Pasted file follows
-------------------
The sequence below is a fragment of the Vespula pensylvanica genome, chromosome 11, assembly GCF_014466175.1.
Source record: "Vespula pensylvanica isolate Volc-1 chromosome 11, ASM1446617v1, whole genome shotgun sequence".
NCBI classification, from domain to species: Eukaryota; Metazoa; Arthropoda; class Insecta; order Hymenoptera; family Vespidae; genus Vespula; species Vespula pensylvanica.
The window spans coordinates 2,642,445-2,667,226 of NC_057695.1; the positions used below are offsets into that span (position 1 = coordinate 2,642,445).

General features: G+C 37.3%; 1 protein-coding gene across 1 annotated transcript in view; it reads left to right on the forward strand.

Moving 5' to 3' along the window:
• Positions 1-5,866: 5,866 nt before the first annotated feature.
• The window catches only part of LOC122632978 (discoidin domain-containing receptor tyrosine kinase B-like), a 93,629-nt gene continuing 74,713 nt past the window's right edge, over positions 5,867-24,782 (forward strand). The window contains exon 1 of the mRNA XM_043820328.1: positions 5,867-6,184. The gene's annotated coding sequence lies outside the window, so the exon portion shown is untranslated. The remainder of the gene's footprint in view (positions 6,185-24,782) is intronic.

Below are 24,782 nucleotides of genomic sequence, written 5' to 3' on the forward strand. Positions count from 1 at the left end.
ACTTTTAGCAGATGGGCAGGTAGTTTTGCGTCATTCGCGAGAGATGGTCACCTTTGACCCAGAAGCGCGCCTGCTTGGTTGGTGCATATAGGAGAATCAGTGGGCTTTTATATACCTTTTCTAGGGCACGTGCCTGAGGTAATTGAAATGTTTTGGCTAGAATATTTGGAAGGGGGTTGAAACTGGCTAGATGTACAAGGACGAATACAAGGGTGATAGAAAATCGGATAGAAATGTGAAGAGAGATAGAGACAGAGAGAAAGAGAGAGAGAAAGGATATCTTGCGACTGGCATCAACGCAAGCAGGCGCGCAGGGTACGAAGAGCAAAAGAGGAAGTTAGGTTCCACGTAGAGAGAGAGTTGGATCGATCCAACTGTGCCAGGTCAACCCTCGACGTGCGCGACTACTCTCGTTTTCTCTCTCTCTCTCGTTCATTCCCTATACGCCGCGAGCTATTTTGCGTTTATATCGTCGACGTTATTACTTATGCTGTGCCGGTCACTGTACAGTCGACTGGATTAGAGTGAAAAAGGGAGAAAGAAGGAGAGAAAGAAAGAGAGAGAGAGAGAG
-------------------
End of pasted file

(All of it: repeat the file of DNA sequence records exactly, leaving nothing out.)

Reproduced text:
The sequence below is a fragment of the Vespula pensylvanica genome, chromosome 11, assembly GCF_014466175.1.
Source record: "Vespula pensylvanica isolate Volc-1 chromosome 11, ASM1446617v1, whole genome shotgun sequence".
NCBI classification, from domain to species: Eukaryota; Metazoa; Arthropoda; class Insecta; order Hymenoptera; family Vespidae; genus Vespula; species Vespula pensylvanica.
The window spans coordinates 2,642,445-2,667,226 of NC_057695.1; the positions used below are offsets into that span (position 1 = coordinate 2,642,445).

General features: G+C 37.3%; 1 protein-coding gene across 1 annotated transcript in view; it reads left to right on the forward strand.

Moving 5' to 3' along the window:
• Positions 1-5,866: 5,866 nt before the first annotated feature.
• The window catches only part of LOC122632978 (discoidin domain-containing receptor tyrosine kinase B-like), a 93,629-nt gene continuing 74,713 nt past the window's right edge, over positions 5,867-24,782 (forward strand). The window contains exon 1 of the mRNA XM_043820328.1: positions 5,867-6,184. The gene's annotated coding sequence lies outside the window, so the exon portion shown is untranslated. The remainder of the gene's footprint in view (positions 6,185-24,782) is intronic.

Below are 24,782 nucleotides of genomic sequence, written 5' to 3' on the forward strand. Positions count from 1 at the left end.
ACTTTTAGCAGATGGGCAGGTAGTTTTGCGTCATTCGCGAGAGATGGTCACCTTTGACCCAGAAGCGCGCCTGCTTGGTTGGTGCATATAGGAGAATCAGTGGGCTTTTATATACCTTTTCTAGGGCACGTGCCTGAGGTAATTGAAATGTTTTGGCTAGAATATTTGGAAGGGGGTTGAAACTGGCTAGATGTACAAGGACGAATACAAGGGTGATAGAAAATCGGATAGAAATGTGAAGAGAGATAGAGACAGAGAGAAAGAGAGAGAGAAAGGATATCTTGCGACTGGCATCAACGCAAGCAGGCGCGCAGGGTACGAAGAGCAAAAGAGGAAGTTAGGTTCCACGTAGAGAGAGAGTTGGATCGATCCAACTGTGCCAGGTCAACCCTCGACGTGCGCGACTACTCTCGTTTTCTCTCTCTCTCTCGTTCATTCCCTATACGCCGCGAGCTATTTTGCGTTTATATCGTCGACGTTATTACTTATGCTGTGCCGGTCACTGTACAGTCGACTGGATTAGAGTGAAAAAGGGAGAAAGAAGGAGAGAAAGAAAGAGAGAGAGAGAGAG